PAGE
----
By coding algorithm and using some liberal prints with small set of data, you can learn to understand the basic algorithms better than just reading about them.

Here simple selection sort.

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""" demonstrating simple selection sort with prints"""

data = [64, 25, 12, 25, 22, 11, 62]

for current in range(len(data)-1):
    min_value_index = current
    print('Sorted: %s, Checking: %s' % (data[:current],data[current:]))
    for index, d in enumerate(data[current:], current):
        if data[min_value_index] > d:
            min_value_index = index
    if min_value_index != current:
        data[current], data[min_value_index] = data[min_value_index], data[current]
    else:
        print('No swap needed')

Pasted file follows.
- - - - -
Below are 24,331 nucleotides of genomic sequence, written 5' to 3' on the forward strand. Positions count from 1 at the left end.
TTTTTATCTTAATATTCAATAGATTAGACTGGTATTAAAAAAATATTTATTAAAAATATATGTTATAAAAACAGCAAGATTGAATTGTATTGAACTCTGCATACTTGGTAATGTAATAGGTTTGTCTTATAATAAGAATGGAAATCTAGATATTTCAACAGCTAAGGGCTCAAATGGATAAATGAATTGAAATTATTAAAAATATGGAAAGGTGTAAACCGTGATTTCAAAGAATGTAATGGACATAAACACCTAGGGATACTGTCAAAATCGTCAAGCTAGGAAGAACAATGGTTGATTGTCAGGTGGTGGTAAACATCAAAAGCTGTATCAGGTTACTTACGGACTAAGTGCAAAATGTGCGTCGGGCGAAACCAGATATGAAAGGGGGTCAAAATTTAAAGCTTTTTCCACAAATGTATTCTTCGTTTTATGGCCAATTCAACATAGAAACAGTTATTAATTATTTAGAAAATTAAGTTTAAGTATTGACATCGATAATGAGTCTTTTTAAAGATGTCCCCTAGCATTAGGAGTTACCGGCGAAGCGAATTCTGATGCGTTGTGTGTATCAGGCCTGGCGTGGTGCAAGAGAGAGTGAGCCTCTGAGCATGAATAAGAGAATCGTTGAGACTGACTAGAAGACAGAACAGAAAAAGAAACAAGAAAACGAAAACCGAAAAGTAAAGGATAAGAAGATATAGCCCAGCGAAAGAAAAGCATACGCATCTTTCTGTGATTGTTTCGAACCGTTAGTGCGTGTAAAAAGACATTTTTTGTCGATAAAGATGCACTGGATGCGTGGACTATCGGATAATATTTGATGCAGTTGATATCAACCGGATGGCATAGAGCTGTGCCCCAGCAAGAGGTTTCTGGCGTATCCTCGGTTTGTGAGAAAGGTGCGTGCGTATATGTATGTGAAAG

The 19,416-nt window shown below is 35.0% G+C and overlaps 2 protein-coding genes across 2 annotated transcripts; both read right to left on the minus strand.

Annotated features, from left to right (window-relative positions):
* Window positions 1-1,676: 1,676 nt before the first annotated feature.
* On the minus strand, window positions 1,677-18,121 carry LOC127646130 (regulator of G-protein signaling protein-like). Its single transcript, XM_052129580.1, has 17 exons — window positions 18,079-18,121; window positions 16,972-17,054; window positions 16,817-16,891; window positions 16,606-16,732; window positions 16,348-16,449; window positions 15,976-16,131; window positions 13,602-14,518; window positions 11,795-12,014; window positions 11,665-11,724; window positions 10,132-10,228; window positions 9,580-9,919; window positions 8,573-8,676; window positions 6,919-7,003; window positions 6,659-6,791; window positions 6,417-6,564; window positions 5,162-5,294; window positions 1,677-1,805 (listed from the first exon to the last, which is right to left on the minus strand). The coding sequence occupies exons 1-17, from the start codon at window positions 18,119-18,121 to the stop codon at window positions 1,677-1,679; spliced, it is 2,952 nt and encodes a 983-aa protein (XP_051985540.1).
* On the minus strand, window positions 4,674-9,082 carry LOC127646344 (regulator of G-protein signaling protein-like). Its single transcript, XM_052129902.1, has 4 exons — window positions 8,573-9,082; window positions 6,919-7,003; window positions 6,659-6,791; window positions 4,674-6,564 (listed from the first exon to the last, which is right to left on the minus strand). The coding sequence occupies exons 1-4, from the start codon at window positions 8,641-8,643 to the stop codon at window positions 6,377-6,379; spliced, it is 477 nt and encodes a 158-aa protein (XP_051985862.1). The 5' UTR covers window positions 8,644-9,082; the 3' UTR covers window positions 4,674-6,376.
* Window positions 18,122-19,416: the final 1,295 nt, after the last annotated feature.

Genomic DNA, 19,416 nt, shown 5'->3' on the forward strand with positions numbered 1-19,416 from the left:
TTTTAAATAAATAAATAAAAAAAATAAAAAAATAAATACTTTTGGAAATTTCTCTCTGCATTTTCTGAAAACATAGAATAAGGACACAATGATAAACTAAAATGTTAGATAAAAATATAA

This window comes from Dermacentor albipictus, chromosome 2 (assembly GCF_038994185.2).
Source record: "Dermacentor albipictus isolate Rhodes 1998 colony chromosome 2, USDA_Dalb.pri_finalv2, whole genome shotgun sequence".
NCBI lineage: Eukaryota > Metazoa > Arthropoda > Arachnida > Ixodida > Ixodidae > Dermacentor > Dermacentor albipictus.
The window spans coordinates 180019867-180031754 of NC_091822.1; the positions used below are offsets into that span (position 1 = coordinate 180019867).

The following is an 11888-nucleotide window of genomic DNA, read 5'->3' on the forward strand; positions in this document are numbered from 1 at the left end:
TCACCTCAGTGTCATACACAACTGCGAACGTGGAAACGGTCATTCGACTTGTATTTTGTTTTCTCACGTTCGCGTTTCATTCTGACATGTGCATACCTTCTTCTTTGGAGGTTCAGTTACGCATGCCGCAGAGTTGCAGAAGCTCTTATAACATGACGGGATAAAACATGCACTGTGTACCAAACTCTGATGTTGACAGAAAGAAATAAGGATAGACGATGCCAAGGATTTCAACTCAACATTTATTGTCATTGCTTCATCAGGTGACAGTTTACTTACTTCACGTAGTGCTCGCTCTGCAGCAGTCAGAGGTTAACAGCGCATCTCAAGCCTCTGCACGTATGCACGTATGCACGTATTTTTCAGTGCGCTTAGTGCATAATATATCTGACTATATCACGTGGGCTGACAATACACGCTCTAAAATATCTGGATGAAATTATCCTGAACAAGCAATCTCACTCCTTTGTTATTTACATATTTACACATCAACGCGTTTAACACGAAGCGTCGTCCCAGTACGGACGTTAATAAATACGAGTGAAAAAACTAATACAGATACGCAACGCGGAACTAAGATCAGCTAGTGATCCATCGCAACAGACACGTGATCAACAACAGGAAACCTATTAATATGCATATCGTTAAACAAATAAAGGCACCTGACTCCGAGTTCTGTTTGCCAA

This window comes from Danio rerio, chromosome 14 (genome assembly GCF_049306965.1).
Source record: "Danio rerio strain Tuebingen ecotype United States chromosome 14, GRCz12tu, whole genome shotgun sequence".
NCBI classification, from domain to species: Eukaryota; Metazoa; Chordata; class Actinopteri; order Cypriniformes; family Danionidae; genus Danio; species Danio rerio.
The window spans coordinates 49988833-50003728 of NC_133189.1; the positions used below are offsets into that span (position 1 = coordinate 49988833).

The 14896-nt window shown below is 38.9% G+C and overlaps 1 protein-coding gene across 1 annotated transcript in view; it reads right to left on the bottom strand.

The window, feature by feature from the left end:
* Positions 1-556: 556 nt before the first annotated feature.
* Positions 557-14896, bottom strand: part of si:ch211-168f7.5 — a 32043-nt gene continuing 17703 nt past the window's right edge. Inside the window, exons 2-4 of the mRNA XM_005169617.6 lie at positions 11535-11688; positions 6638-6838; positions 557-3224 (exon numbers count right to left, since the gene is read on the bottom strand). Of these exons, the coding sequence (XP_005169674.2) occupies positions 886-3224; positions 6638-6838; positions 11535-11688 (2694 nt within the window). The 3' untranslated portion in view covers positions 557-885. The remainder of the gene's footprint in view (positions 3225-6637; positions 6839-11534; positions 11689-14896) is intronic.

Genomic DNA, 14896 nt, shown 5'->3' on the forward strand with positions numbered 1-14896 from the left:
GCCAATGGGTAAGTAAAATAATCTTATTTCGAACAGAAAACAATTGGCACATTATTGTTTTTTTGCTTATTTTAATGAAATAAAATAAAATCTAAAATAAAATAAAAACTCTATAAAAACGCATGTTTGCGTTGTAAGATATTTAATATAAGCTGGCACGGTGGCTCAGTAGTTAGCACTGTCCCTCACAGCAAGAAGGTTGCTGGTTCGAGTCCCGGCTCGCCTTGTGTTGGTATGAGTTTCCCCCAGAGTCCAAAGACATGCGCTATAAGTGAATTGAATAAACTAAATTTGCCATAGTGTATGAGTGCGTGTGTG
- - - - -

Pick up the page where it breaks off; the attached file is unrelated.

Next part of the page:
print('\nReady result:')
print(data)
About the Author

IT Pro doing Eng-Fin-Eng translations

OK, if you put one print more you can find a stupid thing I do. Up vote for first one to spot it.

""" demonstrating simple selection sort with prints"""

data = [64, 25, 12, 25, 22, 11, 62]

for current in range(len(data)-1):
    min_value_index = current
    print('Sorted: %s, Checking: %s' % (data[:current],data[current:]))
    # min_value_index = current, does not need to check that -> + 1
    for index, d in enumerate(data[current + 1:], current + 1):
        #print(index, min_value_index)
        if data[min_value_index] > d:
            min_value_index = index
    if min_value_index != current:
        data[current], data[min_value_index] = data[min_value_index], data[current]
    else:
        print('No swap needed')

print('\nReady result:')
print(data)